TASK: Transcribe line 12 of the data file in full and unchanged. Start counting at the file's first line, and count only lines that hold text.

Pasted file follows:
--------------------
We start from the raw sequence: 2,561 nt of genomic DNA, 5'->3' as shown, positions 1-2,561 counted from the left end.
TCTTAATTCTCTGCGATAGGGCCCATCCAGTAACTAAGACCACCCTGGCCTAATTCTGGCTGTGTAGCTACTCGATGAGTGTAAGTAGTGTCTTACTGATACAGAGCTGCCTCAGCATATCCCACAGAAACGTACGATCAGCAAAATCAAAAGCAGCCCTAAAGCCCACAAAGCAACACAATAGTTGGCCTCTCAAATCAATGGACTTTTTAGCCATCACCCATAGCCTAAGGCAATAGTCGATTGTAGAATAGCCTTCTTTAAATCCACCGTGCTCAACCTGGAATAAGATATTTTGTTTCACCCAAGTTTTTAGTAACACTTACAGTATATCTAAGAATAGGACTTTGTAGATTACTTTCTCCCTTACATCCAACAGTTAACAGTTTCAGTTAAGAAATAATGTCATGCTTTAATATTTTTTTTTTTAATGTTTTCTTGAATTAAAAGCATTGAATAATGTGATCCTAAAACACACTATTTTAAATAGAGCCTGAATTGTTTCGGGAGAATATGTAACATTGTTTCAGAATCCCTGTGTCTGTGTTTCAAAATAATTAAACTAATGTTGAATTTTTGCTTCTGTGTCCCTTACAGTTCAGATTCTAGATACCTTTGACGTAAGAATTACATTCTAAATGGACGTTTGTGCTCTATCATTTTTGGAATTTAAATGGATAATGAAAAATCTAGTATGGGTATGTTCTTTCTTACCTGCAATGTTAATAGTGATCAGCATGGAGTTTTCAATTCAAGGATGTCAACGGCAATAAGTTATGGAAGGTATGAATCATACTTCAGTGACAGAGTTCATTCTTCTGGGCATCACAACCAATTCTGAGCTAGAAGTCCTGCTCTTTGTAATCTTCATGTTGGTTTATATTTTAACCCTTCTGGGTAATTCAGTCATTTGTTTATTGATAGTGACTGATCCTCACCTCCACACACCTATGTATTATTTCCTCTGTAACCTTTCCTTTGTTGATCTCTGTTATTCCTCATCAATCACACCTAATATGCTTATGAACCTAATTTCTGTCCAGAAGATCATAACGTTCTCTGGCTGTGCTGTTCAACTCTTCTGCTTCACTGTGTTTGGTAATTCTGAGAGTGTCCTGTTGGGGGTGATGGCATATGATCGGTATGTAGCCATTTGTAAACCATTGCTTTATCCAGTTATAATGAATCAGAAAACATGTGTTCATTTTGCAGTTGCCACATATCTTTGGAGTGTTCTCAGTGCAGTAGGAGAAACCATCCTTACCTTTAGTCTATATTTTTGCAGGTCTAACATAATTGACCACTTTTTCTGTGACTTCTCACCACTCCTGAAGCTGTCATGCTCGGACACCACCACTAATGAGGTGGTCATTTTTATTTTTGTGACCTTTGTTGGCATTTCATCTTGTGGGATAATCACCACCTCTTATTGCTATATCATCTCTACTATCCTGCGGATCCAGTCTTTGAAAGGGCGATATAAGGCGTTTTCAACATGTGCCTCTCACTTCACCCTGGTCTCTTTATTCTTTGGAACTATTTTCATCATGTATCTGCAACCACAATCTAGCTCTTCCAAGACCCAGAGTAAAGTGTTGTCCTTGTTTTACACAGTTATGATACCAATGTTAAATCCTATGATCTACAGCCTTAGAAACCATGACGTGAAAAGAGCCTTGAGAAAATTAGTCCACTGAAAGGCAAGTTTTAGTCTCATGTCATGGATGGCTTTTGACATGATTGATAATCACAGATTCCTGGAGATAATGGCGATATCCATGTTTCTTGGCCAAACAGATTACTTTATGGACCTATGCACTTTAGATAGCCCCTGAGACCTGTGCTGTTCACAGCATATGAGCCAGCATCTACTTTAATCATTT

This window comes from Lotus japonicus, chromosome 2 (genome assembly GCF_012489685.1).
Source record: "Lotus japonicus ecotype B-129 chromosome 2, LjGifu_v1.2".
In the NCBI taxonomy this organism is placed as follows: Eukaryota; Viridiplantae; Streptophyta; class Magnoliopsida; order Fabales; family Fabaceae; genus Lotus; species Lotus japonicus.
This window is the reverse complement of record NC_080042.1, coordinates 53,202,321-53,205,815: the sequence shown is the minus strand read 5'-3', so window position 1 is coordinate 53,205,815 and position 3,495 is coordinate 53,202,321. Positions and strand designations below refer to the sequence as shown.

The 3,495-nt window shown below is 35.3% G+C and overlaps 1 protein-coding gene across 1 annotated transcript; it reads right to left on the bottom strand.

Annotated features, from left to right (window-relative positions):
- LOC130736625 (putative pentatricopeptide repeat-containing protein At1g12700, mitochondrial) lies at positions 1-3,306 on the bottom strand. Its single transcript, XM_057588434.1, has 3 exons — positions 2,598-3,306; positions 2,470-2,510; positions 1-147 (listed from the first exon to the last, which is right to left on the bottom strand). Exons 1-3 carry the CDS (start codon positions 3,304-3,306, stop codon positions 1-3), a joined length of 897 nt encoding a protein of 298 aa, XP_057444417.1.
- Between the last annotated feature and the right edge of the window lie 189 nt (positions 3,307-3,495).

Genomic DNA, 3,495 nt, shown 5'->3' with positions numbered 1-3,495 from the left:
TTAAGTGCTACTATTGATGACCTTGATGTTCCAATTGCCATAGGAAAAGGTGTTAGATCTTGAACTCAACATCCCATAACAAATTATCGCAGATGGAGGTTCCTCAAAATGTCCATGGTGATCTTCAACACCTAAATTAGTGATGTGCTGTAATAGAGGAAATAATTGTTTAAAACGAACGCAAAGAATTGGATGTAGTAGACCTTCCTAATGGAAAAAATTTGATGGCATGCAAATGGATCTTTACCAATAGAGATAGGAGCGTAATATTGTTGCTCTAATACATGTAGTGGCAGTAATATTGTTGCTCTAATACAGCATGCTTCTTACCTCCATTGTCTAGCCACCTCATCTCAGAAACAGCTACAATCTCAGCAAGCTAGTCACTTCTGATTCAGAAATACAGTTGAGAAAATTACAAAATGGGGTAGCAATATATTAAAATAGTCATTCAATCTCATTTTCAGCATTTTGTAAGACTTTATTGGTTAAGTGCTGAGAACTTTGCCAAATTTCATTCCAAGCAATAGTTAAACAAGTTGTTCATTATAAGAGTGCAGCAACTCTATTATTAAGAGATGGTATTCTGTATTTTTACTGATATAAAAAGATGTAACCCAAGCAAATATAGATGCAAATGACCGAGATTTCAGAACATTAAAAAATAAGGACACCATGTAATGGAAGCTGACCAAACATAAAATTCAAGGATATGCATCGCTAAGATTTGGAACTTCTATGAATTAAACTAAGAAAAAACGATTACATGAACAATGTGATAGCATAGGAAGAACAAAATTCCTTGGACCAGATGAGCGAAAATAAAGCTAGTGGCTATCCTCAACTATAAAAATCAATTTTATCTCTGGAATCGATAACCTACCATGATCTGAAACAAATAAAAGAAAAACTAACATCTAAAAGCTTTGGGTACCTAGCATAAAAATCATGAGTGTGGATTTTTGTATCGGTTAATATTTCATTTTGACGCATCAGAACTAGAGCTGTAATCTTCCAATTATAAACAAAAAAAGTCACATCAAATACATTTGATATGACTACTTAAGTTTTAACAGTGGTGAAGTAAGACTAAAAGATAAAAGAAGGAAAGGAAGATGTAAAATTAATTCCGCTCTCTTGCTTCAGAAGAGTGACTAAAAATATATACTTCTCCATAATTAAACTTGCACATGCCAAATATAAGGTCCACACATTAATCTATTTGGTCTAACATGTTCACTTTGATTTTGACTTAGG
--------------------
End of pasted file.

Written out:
TTAAGTGCTACTATTGATGACCTTGATGTTCCAATTGCCATAGGAAAAGGTGTTAGATCTTGAACTCAACATCCCATAACAAATTATCGCAGATGGAGGTTCCTCAAAATGTCCATGGTGATCTTCAACACCTAAATTAGTGATGTGCTGTAATAGAGGAAATAATTGTTTAAAACGAACGCAAAGAATTGGATGTAGTAGACCTTCCTAATGGAAAAAATTTGATGGCATGCAAATGGATCTTTACCAATAGAGATAGGAGCGTAATATTGTTGCTCTAATACATGTAGTGGCAGTAATATTGTTGCTCTAATACAGCATGCTTCTTACCTCCATTGTCTAGCCACCTCATCTCAGAAACAGCTACAATCTCAGCAAGCTAGTCACTTCTGATTCAGAAATACAGTTGAGAAAATTACAAAATGGGGTAGCAATATATTAAAATAGTCATTCAATCTCATTTTCAGCATTTTGTAAGACTTTATTGGTTAAGTGCTGAGAACTTTGCCAAATTTCATTCCAAGCAATAGTTAAACAAGTTGTTCATTATAAGAGTGCAGCAACTCTATTATTAAGAGATGGTATTCTGTATTTTTACTGATATAAAAAGATGTAACCCAAGCAAATATAGATGCAAATGACCGAGATTTCAGAACATTAAAAAATAAGGACACCATGTAATGGAAGCTGACCAAACATAAAATTCAAGGATATGCATCGCTAAGATTTGGAACTTCTATGAATTAAACTAAGAAAAAACGATTACATGAACAATGTGATAGCATAGGAAGAACAAAATTCCTTGGACCAGATGAGCGAAAATAAAGCTAGTGGCTATCCTCAACTATAAAAATCAATTTTATCTCTGGAATCGATAACCTACCATGATCTGAAACAAATAAAAGAAAAACTAACATCTAAAAGCTTTGGGTACCTAGCATAAAAATCATGAGTGTGGATTTTTGTATCGGTTAATATTTCATTTTGACGCATCAGAACTAGAGCTGTAATCTTCCAATTATAAACAAAAAAAGTCACATCAAATACATTTGATATGACTACTTAAGTTTTAACAGTGGTGAAGTAAGACTAAAAGATAAAAGAAGGAAAGGAAGATGTAAAATTAATTCCGCTCTCTTGCTTCAGAAGAGTGACTAAAAATATATACTTCTCCATAATTAAACTTGCACATGCCAAATATAAGGTCCACACATTAATCTATTTGGTCTAACATGTTCACTTTGATTTTGACTTAGG